Classic Union research
INTELLECTUAL. CREATIVE. INSPIRING.
Hands-on faculty-mentored undergraduate research is at the heart of a Union education. All year round, students work closely with their professors in classrooms, studios, archives and in the field - delving into topics that intrigue and challenge them. And for one day each May, the College suspends classes so that students can share their scholarly and creative interests and talents at the Steinmetz Symposium, a campus-wide celebration with peers, professors and families
Arundhati Gore '24 spent part of her sophomore year doing faculty-mentored research in a subject she found fascinating, one that combined archaeology and geology.
She worked with Angela Commito, senior lecturer in classical archaeology, and Kurt Hollocher, professor of geosciences, as part of an effort to use cultural artifacts to shed light on the socioeconomic dynamics of an Albany, N.Y., neighborhood during the turn of the 20th century.
This involved conducting a heavy-metal analysis of soil samples, painted plaster pieces and ceramics found in an excavated household privy that belonged to the working-class Nicholas Oliver family from 1888 to 1900.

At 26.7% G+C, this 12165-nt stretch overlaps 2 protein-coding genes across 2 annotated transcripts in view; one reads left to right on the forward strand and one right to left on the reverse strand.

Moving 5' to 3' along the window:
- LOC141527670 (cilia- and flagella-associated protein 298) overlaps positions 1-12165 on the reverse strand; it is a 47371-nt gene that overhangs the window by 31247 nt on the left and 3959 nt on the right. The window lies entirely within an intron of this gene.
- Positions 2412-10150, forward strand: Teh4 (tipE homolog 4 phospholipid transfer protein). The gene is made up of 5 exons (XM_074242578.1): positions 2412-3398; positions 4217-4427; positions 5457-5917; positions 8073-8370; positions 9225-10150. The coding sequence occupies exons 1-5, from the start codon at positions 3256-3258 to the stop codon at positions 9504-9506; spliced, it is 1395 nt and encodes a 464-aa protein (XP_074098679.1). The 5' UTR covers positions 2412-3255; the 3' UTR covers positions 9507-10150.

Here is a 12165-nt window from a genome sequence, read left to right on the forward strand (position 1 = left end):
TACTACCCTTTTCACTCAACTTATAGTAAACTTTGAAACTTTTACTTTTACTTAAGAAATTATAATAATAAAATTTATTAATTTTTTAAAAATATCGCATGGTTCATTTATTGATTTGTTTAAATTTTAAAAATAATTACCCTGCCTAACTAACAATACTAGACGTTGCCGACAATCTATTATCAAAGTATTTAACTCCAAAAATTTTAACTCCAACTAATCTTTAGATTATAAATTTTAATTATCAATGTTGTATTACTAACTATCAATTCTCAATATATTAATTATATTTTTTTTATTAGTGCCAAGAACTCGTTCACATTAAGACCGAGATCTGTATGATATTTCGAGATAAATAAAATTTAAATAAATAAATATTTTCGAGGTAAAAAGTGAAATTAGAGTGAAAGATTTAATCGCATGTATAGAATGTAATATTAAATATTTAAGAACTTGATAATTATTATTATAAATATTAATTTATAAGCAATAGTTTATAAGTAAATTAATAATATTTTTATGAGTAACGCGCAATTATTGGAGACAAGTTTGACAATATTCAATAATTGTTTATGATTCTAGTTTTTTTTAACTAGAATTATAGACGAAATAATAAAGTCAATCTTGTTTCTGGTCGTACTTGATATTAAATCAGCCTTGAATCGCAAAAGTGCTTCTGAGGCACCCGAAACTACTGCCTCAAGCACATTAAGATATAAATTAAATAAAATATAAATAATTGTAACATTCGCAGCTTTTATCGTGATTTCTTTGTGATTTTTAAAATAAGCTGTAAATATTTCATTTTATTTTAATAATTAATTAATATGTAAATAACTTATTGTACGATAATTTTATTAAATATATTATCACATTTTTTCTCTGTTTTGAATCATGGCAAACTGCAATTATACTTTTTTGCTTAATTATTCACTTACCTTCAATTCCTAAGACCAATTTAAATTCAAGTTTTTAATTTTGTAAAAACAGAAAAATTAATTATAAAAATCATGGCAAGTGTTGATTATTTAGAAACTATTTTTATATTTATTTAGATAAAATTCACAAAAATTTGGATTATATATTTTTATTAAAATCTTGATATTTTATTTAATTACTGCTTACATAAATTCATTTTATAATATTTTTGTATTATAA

“As a double major in biochemistry and history, with a minor in music, I’m very interested in interdisciplinary research,” Gore said. “The intersection between historical objects and scientific analysis was a perfect fit for me.”
The joint humanities-STEM project aimed to discover whether heavy metals detected in the privy could have come from discarded objects rather than patent medicines used by the Olivers, as had traditionally been assumed. To perform her research, Gore used Inductively Coupled Plasma Mass Spectrometry, a technique performed by a state-of-the-art instrument that enables Union undergraduates to do advanced analytical work.
“This experiment allows us to see the dramatic change in the quality of urban life, and more importantly, the awareness of heavy metals and their environmental hazards,” Gore said. “It is just the beginning of many other projects that could use this technology for new and exciting discoveries, including future identification of other 19th-century household contaminants.”